MILWAUKEE – The Braves have beaten the odds even to be in this spot. Why would they think less of themselves now?

A common theme expressed during the Braves’ meetings with media Thursday in Wisconsin was confidence. The Braves don’t see a gap between themselves and the Brewers, their opponent in the National League Division Series. The teams were separated by seven games in the standings – 95 wins vs. 88 wins – but that means little in a best-of-five.

That’s not to undersell the Brewers, who boast a fearsome three-headed monster atop their rotation and Josh Hader, the game’s best reliever, at the back of their bullpen. The Braves like how they match up, whether it’s with Charlie Morton and Max Fried leading their rotation, a well-rounded group of relievers or a deep lineup that was restocked at the trade deadline and helped the Braves mash their way back to this stage.

“This year, I feel good,” manager Brian Snitker said. “I like where our bullpen is. I like our starting options. And we’ve been kind of playing on edge for a long time now.”

It almost was a year ago the Braves fell just short of their first World Series berth this millennium. They took the eventual champion Dodgers to seven games in the NL Championship Series. They were ousted, but it provided experience the team will lean on now.

These Braves are quite different from the 2020 club. But each of the July outfielders acquired has postseason experience. Adam Duvall was part of last year’s Braves run. Jorge Soler was with the Cubs for two October runs, the latter of which resulted in a championship. Eddie Rosario had three postseason appearances with Minnesota. Joc Pederson, a long-time Dodger, knows nothing but playing in meaningful games.

In fact, every core player on the Braves has played in at least one postseason series. They’re individuals who won’t be struck by the pressure or atmosphere. The franchise has come a long way from its feel-good playoff berth in 2018. These Braves boast MLB’s longest active run of division titles with four consecutive NL East championships.

“We have the expectation to win now,” first baseman Freddie Freeman said. “In 2018, we just surprised everyone. We were just happy to be there again after going through a rebuild. In ‘19, it just didn’t work out for us. In ‘20, Ronald (Acuna) was a little banged up. Ozzie (Albies) was a little banged up. But we still got one game from the World Series.

“This year, even though we lost Ronald in July, we played with the group we have for the last two months. It’s been a whole different team. We’ve (had a) .630, .640 winning percentage. It’s just a whole different outlook for us and how we go forward the way we finished.”

Milwaukee was swept by the Dodgers during the expanded wild-card round in 2020. But they were in the NLCS as recently as 2018. Some of the key players for the current Brewers were part of that club, which also took the Dodgers to a Game 7.

The Braves will enter Friday’s Game 1 a more seasoned bunch, though. They eliminated the Reds and Marlins – two teams short on postseason experience – last October. They gave the Dodgers all they could handle at a neutral site (Arlington, Texas). They’ll be re-introduced to the challenge of playing in front of opposing fans Friday.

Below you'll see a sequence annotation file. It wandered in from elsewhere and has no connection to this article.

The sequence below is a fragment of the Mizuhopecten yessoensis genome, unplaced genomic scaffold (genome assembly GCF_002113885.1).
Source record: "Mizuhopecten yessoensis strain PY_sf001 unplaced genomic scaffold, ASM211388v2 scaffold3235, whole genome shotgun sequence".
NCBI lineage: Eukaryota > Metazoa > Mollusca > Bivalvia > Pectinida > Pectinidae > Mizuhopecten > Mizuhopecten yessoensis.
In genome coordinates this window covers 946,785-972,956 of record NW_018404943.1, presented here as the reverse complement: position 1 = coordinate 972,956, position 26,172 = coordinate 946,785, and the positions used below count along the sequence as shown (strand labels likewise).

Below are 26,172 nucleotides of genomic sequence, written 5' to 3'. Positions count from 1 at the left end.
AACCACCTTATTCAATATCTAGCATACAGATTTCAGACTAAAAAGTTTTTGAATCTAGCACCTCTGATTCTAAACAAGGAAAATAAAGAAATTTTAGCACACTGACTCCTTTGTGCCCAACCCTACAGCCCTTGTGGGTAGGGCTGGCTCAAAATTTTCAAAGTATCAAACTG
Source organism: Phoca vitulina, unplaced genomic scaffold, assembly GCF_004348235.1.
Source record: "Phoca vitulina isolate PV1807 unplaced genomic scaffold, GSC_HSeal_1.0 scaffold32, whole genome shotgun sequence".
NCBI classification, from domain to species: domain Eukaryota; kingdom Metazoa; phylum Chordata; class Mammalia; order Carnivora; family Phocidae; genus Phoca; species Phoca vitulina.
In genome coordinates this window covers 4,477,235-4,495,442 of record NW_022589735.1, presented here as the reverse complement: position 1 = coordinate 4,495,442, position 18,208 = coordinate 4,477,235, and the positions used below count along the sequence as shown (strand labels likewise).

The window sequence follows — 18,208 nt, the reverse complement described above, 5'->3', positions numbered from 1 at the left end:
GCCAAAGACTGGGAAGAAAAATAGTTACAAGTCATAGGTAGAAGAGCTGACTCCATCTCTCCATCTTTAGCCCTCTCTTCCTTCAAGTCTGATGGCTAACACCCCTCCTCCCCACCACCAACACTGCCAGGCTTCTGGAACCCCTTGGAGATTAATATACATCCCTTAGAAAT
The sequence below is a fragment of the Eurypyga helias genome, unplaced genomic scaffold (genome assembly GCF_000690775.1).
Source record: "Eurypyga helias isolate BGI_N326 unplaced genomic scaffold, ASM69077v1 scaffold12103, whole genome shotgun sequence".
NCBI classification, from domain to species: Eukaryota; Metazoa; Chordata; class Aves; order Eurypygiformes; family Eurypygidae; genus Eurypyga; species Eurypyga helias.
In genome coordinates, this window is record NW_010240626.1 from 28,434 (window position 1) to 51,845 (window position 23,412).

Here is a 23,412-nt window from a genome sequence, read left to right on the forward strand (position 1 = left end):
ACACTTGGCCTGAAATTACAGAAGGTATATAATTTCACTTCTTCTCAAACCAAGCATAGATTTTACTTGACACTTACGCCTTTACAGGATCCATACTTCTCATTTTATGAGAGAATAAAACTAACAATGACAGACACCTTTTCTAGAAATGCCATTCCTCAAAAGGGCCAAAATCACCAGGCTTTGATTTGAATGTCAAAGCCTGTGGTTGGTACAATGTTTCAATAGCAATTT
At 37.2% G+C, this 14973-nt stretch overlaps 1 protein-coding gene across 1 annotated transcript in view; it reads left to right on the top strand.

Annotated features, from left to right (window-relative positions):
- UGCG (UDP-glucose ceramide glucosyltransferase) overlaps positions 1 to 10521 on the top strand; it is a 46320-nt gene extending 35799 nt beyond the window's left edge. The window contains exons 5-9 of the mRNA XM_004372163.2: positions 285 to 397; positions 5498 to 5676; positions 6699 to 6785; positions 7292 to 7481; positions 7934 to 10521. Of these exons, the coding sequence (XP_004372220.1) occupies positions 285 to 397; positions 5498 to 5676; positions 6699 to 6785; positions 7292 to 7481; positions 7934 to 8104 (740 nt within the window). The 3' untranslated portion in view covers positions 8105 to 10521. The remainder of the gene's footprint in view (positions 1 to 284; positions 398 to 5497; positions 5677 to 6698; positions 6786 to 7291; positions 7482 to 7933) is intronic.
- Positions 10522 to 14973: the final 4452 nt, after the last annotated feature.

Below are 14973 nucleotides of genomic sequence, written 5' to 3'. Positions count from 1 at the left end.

“It’s going to be loud,” Freeman said. “Some of the guys didn’t get to experience it last year. Texas, we only had like 10,000 people. But a lot of these guys have played in Dodger Stadium during the playoffs (2018). I don’t think it gets much louder than that, 50-plus thousand. It can be deafening. When you get that experience, you can stay the same. You don’t have to get all emotional. When you experience it once, it’s only going to help you out going forward.

“It’s going to be loud (Friday) at the beginning of that game. If you can just -- I know how loud this is. We’ve already done that. You just stay the same. Don’t let your emotions get out of whack and go. Because your emotions are going to be going all over the place. It’s the first one that can calm it down and get going. When you have Charlie Morton, whose emotions never go above a certain degree, I think it’s good for us.”

This will be considered the “other” series in the NL bracket, drawing much less coverage than the long-awaited Dodgers-Giants series on the other side. That’s how the Braves and Brewers would each prefer it, as both have operated largely under the radar during their division-title campaigns.

Pundits peg this a close matchup. As with any tight series, it boils down to who makes the plays in the crucial spots – a timely two-out hit, a pitch to escape a jam, a shrewd pinch-hit decision by the manager, a lucky break or two.

In those defining moments, the Braves will have experience on which to draw. They believe that could help push them back to the NLCS.

“We’ve been in that arena for four years,” Snitker said. “A game away from the World Series last year. It helps. It helps that there are a lot of unknowns that the players have uncovered. … And we talked about it last week, these guys haven’t known anything but playing meaningful games in September (leading into October), which is really good.

“As a group, they’re confident in what they’re getting ready to experience. There’s not as many unknowns. I feel really good about where our club is in that respect.”